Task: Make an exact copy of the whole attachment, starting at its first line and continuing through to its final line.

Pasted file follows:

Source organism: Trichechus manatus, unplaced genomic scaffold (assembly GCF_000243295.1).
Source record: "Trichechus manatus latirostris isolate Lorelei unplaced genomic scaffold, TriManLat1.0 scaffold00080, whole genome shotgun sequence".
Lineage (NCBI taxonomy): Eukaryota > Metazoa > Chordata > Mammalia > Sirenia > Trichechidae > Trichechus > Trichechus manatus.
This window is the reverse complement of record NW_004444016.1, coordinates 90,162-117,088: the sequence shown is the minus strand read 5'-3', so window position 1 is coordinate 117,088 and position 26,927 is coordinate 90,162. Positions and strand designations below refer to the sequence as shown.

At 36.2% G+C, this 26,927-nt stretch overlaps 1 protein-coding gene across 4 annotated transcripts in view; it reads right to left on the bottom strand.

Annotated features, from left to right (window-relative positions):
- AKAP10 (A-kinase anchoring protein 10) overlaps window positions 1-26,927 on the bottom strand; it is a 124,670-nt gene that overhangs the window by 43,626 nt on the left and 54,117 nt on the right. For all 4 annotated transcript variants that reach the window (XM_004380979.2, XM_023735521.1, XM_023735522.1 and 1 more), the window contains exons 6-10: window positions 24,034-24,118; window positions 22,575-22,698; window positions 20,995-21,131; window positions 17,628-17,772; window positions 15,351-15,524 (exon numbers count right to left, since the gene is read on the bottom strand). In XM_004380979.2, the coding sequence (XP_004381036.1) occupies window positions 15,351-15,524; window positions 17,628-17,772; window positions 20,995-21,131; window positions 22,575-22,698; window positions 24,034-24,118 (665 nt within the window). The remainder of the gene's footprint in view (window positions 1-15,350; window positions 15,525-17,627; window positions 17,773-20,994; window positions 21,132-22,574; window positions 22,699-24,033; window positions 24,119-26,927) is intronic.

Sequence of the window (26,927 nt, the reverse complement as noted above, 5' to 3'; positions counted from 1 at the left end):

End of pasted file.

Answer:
Source organism: Trichechus manatus, unplaced genomic scaffold (assembly GCF_000243295.1).
Source record: "Trichechus manatus latirostris isolate Lorelei unplaced genomic scaffold, TriManLat1.0 scaffold00080, whole genome shotgun sequence".
Lineage (NCBI taxonomy): Eukaryota > Metazoa > Chordata > Mammalia > Sirenia > Trichechidae > Trichechus > Trichechus manatus.
This window is the reverse complement of record NW_004444016.1, coordinates 90,162-117,088: the sequence shown is the minus strand read 5'-3', so window position 1 is coordinate 117,088 and position 26,927 is coordinate 90,162. Positions and strand designations below refer to the sequence as shown.

At 36.2% G+C, this 26,927-nt stretch overlaps 1 protein-coding gene across 4 annotated transcripts in view; it reads right to left on the bottom strand.

Annotated features, from left to right (window-relative positions):
- AKAP10 (A-kinase anchoring protein 10) overlaps window positions 1-26,927 on the bottom strand; it is a 124,670-nt gene that overhangs the window by 43,626 nt on the left and 54,117 nt on the right. For all 4 annotated transcript variants that reach the window (XM_004380979.2, XM_023735521.1, XM_023735522.1 and 1 more), the window contains exons 6-10: window positions 24,034-24,118; window positions 22,575-22,698; window positions 20,995-21,131; window positions 17,628-17,772; window positions 15,351-15,524 (exon numbers count right to left, since the gene is read on the bottom strand). In XM_004380979.2, the coding sequence (XP_004381036.1) occupies window positions 15,351-15,524; window positions 17,628-17,772; window positions 20,995-21,131; window positions 22,575-22,698; window positions 24,034-24,118 (665 nt within the window). The remainder of the gene's footprint in view (window positions 1-15,350; window positions 15,525-17,627; window positions 17,773-20,994; window positions 21,132-22,574; window positions 22,699-24,033; window positions 24,119-26,927) is intronic.

Sequence of the window (26,927 nt, the reverse complement as noted above, 5' to 3'; positions counted from 1 at the left end):